Microbiome Analysis Reveals the Presence of Bartonella spp. and Acinetobacter spp. in Deer Keds (Lipoptena cervi)

@article{Regier2018MicrobiomeAR,
  title={Microbiome Analysis Reveals the Presence of Bartonella spp. and Acinetobacter spp. in Deer Keds (Lipoptena cervi)},
  author={Yvonne Regier and Kassandra Komma and Markus Weigel and Arto T. Pulliainen and Stephan G{\"o}ttig and Torsten Hain and Volkhard A. J. Kempf},
  journal={Frontiers in Microbiology},
  year={2018},
  volume={9}
}
The deer ked (Lipoptena cervi) is distributed in Europe, North America, and Siberia and mainly infests cervids as roe deer, fallow deer, and moose. From a one health perspective, deer keds occasionally bite other animals or humans and are a potential vector for Bartonella schoenbuchensis. This bacterium belongs to a lineage of ruminant-associated Bartonella spp. and is suspected to cause dermatitis and febrile diseases in humans. In this study, we analyzed the microbiome from 130 deer keds… 

Figures and Tables from this paper

DIVERSE BARTONELLA SPP. DETECTED IN WHITE-TAILED DEER (ODOCOILEUS VIRGINIANUS) AND ASSOCIATED KEDS (LIPOPTENA MAZAMAE) IN THE SOUTHEASTERN USA

The detection of four Bartonella species in one population of white-tailed deer, three of which have known zoonotic potential, highlights the importance of Bart onella diversity within host species.

Bartonella spp. detection in ticks, Culicoides biting midges and wild cervids from Norway.

It is demonstrated that Bartonella is present in moose across Norway and the first data on northern Norway specimens is presented, the first report of bacteria from the Bart onella genus in ticks from Fennoscandia, and in Culicoides biting midges worldwide.

Molecular Detection of Selected Pathogens with Zoonotic Potential in Deer Keds (Lipoptena fortisetosa)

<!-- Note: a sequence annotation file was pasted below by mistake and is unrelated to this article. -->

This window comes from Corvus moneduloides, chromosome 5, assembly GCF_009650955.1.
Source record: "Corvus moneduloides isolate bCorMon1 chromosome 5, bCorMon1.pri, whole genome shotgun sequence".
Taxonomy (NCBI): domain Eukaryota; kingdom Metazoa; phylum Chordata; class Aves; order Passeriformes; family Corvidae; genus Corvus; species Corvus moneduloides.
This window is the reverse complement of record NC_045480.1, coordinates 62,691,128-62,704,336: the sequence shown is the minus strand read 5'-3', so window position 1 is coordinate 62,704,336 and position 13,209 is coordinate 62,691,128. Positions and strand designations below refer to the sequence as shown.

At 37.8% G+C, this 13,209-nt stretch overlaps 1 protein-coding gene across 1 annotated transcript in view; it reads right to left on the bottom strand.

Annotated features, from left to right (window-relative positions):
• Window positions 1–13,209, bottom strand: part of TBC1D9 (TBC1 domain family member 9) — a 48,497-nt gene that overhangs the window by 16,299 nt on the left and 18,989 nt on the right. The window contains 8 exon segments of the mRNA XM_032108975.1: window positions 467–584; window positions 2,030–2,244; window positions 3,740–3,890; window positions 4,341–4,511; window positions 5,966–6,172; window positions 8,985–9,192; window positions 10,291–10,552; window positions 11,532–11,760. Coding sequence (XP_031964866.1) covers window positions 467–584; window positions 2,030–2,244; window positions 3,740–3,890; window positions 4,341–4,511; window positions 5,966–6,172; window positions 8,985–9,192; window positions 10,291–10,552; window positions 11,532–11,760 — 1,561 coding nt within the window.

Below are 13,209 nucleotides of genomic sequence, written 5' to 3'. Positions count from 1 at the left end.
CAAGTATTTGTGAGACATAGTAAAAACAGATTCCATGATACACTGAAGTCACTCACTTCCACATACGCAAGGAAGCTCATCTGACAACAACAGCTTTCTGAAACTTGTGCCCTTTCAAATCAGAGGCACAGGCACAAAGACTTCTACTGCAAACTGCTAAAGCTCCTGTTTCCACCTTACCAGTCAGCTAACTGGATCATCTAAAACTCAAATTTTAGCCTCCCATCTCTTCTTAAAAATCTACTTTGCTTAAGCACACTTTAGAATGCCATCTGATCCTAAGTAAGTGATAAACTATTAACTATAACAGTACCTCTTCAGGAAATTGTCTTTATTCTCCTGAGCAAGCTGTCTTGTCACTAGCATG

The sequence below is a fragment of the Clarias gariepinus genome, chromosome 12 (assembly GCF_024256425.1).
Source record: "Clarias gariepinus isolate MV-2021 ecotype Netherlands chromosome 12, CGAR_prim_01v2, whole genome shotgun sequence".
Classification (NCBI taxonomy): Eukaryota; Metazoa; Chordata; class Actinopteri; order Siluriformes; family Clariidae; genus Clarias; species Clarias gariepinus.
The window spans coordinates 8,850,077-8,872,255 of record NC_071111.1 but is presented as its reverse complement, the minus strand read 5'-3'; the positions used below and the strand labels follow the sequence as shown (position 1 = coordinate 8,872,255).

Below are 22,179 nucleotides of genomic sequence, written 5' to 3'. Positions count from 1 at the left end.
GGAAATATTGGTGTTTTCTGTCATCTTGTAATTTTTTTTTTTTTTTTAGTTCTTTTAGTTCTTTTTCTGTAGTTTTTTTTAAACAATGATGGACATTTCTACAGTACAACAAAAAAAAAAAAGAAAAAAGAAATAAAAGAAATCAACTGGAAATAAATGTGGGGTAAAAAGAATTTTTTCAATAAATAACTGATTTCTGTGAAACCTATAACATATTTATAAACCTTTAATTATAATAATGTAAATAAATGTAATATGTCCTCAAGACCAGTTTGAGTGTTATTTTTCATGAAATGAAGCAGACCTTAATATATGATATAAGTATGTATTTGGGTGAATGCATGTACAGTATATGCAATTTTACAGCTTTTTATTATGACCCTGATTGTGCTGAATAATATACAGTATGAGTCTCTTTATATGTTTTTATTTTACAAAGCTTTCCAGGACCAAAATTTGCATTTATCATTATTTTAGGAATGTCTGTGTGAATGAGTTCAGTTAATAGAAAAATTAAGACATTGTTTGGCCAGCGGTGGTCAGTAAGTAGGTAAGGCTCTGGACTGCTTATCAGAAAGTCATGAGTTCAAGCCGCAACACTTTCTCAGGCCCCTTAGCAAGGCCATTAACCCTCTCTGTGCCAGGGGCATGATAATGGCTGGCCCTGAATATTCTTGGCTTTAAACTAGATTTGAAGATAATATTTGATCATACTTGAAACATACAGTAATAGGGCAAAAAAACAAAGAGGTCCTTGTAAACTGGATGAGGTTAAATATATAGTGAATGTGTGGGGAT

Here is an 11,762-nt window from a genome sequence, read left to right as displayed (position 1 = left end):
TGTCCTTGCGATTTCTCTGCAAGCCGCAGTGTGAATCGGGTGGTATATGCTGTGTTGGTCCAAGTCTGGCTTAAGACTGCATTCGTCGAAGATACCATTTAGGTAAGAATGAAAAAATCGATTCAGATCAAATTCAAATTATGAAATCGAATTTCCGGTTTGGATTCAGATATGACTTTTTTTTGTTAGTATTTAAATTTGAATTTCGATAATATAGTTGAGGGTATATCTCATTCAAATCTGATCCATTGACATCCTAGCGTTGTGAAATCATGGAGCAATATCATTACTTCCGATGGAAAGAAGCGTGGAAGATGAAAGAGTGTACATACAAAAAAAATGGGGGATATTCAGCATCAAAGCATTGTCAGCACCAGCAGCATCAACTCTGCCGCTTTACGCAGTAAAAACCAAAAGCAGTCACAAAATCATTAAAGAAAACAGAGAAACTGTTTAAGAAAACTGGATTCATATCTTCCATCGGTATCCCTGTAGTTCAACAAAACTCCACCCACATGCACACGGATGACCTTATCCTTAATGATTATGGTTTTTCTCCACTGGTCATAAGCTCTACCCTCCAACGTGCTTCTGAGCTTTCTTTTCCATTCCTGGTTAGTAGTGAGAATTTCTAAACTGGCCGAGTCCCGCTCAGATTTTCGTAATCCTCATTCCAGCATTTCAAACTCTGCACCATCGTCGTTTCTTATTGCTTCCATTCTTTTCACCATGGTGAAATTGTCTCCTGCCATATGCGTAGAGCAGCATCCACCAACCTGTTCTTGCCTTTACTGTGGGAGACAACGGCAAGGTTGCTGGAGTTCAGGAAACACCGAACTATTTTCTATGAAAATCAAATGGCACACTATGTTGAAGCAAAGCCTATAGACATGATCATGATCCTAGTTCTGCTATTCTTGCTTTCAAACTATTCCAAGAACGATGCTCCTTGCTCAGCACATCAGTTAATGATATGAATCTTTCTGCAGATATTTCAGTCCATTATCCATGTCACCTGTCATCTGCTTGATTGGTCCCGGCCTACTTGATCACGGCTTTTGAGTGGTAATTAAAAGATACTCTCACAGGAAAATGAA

The results of the study indicate that keds can be used as biological markers for investigating the prevalence of vector-borne diseases in the population of free-ranging cervids and host-seeking individuals in the environment.

Two New Haplotypes of Bartonella sp. Isolated from Lipoptena fortisetosa (Diptera: Hippoboscidae) in SE Poland

The research aimed to present the molecular characteristics of Bartonella sp.

Prevalence and predictors of vector-borne pathogens in Dutch roe deer

Background The main objective of this study was to determine the prevalence of nine vector-borne pathogens or pathogen genera in roe deer ( Capreolus capreolus ) in the Netherlands, and to identify

The northernmost record of a blood-sucking ectoparasite, Lipoptena fortisetosa Maa (Diptera: Hippoboscidae), in Estonia

Details of the distribution of Lipoptena fortisetosa in Europe, including its northernmost record, are provided and this species has been shown to have a viable population in Southern Estonia.

Comparison of Skin Lesions Caused by Ixodes ricinus Ticks and Lipoptena cervi Deer Keds Infesting Humans in the Natural Environment